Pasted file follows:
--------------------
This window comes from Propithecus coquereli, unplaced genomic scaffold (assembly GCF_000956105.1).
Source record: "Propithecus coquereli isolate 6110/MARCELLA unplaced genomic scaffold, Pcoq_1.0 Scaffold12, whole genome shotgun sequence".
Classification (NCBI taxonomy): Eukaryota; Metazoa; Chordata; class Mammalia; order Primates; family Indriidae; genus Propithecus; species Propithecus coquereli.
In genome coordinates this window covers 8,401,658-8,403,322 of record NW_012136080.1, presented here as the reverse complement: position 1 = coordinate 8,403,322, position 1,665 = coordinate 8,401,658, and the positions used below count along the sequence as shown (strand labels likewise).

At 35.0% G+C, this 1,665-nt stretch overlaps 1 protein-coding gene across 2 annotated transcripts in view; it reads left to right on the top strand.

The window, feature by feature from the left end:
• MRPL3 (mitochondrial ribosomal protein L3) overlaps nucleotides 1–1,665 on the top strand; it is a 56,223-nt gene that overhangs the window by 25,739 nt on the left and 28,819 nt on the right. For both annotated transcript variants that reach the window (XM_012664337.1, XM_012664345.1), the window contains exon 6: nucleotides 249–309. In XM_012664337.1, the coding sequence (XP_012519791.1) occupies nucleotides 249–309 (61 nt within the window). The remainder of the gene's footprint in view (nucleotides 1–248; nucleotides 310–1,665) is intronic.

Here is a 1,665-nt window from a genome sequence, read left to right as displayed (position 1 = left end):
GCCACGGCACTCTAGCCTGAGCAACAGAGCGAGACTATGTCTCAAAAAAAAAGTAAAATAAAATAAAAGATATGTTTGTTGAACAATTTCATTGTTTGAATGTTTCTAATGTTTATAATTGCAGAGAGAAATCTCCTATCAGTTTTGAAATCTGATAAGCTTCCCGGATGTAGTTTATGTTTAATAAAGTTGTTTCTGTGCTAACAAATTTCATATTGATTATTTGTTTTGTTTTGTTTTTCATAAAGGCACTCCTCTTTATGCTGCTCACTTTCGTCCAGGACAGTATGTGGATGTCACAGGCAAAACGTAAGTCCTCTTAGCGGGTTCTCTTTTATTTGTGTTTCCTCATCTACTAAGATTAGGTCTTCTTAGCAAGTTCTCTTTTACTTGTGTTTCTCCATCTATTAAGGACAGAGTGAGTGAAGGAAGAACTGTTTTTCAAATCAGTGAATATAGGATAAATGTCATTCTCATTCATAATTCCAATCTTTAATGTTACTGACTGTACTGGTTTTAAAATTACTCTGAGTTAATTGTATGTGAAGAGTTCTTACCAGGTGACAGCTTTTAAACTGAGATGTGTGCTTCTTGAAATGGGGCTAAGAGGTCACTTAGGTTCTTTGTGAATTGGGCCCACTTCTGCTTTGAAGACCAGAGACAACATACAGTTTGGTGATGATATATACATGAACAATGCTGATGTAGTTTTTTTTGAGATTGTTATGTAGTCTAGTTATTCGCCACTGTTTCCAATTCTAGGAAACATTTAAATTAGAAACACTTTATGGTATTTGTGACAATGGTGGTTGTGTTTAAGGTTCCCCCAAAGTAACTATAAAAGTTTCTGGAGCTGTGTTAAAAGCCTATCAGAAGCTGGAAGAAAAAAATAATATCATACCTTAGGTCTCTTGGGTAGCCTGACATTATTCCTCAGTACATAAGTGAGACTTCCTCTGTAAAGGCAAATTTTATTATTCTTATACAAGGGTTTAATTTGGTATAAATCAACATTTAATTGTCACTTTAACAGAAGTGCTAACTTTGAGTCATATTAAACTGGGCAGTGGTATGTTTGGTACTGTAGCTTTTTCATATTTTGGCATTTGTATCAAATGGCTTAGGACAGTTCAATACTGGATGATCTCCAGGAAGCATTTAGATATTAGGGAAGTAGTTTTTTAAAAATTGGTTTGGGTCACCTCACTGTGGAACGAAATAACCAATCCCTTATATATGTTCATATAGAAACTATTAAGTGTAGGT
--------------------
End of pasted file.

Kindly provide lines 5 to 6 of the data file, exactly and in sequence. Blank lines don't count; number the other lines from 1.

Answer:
At 35.0% G+C, this 1,665-nt stretch overlaps 1 protein-coding gene across 2 annotated transcripts in view; it reads left to right on the top strand.

The window, feature by feature from the left end: